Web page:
During Wednesday's historic Senate Judiciary Committee hearing on the Defense of Marriage Act, Ron Wallen, a 77-year-old veteran and resident of Indio, Calif., spoke plaintively in his allotted five minutes about how the 1996 law has cost him his home because he does not qualify for Social Security survivor benefits.
Wallen's husband, Tom Corrollo, died in March of leukemia after the couple's 58 years together. "I wake up in the morning, and forget for a minute that he is not in the kitchen making coffee," Wallen said. "Tom and I worked hard, and together we tried to live out our own version of the American dream. ... And yet, as I face a future alone without my spouse of 58 years, it is hard to believe that it is the American government that is throwing me out of my family home."
Puzzling remarks by anti-marriage equality witnesses were legion at the hearing, but perhaps no more so than those of Focus on the Family senior vice president Tom Minnery, who spoke directly after Wallen's heartfelt testimony about his group's firm stance against repealing DOMA. Minnery expressed his condolences for Wallen's loss, then seemed to offer him counseling and outreach services from his organization, which until two years ago had sponsored an "ex-gay" summit known as Love Won Out.
"I had read his prepared testimony the night before, so I knew what he was going to say," Wallen told The Advocate. "But I was shocked when he offered condolences and was in disbelief when he was offering his services. If I were looking for help, his [organization] would be the last place I would go to."
Asked what services they might provide, Focus on the Family vice president of communications Gary Schneeberger said in a statement to The Advocate, "We offer a variety of print and online resources, as well as free counseling referrals, to help people deal with the myriad challenges of life.
"We would be happy to share those with Mr. Wallen in the hope they would help him through the trials he's experienced."
Wallen was one of several witnesses who testified about the insidious consequences of DOMA, whose author, former Georgia congressman Bob Barr, has since disavowed it. Sitting with Wallen on the panel were Andrew Sorbo, a retired Connecticut teacher and principal who married his husband four months before he died of pancreatic cancer, and Susan Murray, a Vermont attorney who testified eloquently about a full range of inequities in Social Security payments, federal taxes, and death benefits as a result of DOMA.
Minnery argued, however, that such disparities were not tantamount to discrimination under section 2 of DOMA because gay couples could not legally marry anywhere in the nation when the law was passed. "[DOMA repeal] is an attempt to undermine the public policies, laws, and constitutions of the vast majority of the states for whom traditional marriage is a settled issue," he said in prepared remarks.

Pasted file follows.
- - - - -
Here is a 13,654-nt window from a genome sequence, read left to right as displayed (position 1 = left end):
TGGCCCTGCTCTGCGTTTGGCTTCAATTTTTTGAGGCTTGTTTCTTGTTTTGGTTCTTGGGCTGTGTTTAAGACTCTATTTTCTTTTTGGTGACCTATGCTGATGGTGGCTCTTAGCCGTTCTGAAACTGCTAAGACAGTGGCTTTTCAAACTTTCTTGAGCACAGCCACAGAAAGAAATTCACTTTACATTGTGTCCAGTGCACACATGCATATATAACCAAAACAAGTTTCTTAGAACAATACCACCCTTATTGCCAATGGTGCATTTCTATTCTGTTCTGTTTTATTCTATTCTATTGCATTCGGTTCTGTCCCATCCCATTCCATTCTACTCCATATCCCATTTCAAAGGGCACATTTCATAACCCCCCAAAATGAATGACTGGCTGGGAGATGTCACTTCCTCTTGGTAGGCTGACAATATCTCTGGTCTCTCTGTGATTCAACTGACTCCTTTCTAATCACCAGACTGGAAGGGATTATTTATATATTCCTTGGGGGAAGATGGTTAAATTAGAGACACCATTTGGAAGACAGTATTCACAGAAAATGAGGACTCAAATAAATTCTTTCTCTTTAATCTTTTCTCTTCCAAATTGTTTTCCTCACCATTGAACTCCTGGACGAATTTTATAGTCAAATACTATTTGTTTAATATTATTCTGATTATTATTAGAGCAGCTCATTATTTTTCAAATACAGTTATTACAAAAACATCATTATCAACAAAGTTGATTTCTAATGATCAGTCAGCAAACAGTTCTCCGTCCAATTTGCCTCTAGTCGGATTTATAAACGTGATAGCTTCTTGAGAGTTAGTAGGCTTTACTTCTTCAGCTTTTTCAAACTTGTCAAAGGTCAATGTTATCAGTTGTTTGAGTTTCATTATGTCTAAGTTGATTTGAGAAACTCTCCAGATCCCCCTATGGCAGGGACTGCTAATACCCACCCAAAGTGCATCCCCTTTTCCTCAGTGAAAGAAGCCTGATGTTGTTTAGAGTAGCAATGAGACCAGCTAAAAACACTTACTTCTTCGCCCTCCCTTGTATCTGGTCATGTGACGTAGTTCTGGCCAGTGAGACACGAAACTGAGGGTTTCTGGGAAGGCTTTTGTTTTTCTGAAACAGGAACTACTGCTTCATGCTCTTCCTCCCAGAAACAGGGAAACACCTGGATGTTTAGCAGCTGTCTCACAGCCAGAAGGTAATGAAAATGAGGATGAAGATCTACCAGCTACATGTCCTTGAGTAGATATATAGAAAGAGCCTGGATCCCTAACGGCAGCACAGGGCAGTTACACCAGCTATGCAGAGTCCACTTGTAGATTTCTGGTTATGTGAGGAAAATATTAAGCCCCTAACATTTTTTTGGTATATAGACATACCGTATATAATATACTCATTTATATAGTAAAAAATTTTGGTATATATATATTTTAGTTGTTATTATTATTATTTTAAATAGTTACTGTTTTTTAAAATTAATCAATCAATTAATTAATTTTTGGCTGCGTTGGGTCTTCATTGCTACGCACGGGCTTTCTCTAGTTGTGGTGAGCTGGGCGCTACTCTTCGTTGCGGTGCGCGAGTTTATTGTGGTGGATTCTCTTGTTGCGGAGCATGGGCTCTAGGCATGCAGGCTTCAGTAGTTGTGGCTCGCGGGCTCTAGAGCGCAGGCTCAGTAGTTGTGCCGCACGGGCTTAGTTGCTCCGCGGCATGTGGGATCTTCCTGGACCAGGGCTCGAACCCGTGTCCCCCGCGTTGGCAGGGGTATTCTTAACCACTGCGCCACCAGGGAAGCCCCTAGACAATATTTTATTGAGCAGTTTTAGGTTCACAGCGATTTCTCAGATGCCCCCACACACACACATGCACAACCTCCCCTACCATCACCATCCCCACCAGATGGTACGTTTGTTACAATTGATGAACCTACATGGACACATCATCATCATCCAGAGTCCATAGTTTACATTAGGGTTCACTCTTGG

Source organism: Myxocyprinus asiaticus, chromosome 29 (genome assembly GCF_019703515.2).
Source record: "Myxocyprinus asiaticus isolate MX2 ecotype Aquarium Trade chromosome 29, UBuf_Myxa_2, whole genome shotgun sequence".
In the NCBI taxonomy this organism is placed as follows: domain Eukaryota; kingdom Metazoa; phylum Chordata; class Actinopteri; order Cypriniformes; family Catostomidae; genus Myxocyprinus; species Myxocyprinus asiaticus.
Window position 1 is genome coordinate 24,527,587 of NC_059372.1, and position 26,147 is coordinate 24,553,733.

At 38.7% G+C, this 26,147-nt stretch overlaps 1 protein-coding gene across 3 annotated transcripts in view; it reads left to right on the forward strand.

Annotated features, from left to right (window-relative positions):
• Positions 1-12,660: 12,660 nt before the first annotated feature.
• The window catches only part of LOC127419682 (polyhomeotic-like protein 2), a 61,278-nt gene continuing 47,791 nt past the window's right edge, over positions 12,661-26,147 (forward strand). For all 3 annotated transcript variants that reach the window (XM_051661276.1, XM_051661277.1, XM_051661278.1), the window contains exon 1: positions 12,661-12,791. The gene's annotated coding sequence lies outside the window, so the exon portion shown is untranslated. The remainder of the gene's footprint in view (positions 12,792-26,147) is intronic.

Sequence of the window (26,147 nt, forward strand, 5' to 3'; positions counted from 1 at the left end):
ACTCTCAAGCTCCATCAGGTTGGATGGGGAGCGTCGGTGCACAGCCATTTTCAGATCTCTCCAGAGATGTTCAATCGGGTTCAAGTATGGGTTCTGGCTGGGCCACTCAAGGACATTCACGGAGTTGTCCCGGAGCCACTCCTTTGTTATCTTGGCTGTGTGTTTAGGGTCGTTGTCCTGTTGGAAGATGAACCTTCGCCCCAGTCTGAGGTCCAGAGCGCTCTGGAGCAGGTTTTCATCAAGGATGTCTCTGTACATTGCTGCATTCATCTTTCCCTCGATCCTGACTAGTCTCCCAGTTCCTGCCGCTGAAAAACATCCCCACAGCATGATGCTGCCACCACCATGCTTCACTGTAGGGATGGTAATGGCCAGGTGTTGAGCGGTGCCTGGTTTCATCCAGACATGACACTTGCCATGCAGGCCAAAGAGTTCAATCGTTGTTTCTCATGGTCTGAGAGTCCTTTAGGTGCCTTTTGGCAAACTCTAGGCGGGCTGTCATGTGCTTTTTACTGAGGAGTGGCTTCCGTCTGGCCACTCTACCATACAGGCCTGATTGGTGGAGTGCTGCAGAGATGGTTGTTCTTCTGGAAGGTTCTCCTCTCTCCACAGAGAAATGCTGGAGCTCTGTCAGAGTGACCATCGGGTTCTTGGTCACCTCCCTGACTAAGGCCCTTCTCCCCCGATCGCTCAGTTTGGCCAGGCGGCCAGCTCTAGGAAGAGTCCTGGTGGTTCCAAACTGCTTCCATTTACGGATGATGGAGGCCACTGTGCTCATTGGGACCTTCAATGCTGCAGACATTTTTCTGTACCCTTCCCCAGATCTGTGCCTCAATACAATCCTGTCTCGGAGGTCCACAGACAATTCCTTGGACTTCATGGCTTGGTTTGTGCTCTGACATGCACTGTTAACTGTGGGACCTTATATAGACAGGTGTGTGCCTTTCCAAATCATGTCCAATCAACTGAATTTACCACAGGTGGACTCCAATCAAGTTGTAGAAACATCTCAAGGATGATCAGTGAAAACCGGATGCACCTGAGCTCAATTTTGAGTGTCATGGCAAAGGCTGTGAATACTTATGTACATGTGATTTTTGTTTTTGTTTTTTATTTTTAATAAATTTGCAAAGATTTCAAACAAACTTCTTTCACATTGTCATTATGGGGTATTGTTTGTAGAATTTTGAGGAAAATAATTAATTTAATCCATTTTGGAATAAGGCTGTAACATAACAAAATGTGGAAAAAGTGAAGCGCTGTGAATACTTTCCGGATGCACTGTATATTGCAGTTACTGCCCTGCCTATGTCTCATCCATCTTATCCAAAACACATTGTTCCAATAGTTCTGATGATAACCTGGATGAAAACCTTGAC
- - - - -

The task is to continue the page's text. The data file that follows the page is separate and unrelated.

Minnery's testimony came under the most scrutiny by the committee, particularly in exchanges with Sen. Al Franken of Minnesota and Judiciary Committee chairman Patrick Leahy of Vermont, who asked the Focus on the Family representative whether married same-sex couples with children are indeed "disadvantaged by not having the same financial benefits" that married opposite-sex parents enjoy.
"Well, as I say, not knowing the details of which families you are speaking of, certainly children are better off with parents in the home," Minnery replied.
"Yes or no -- it's not a trick question," Leahy said. "If you have parents legally married under the laws of the state -- one set of parents are entitled to certain financial benefits for their children, the other set of parents are denied those same financial benefits for their children -- are not those children of the second family, are they not at a disadvantage, yes or no?"
"That would be yes, as you asked the question earlier, Senator," Minnery said.
Whether same-sex couples and their families suffer as a result of the discrimination seemed immaterial to Alliance Defense Fund senior counsel Austin Nimocks, who testified that marriage equality is a threat to "responsible procreation" and that sponsors of DOMA repeal are "asking the whole of society to ignore the unique and demonstrable differences between men and women in parenthood: no mothers, no fathers, just generic parents."
"In some ways it represents the interesting turning point that we're at. We're beyond the time where they can patently discriminate us on the merits," Human Rights Campaign president Joe Solmonese said of those who testified in opposition to DOMA repeal Wednesday. "When I think back on previous [congressional] members who felt much more freed up to patently discriminate against us, it's a refreshing place to be now. But at the same time, it's also more of a nefarious place to be, because fair-minded people hear these arguments and they don't always see them as patently bigoted."
Watch Wallen's and Minnery's testimony as well as remarks from HRC's Solmonese and Freedom to Marry's Evan Wolfson here via the archived webcast from the Senate Judiciary Committee.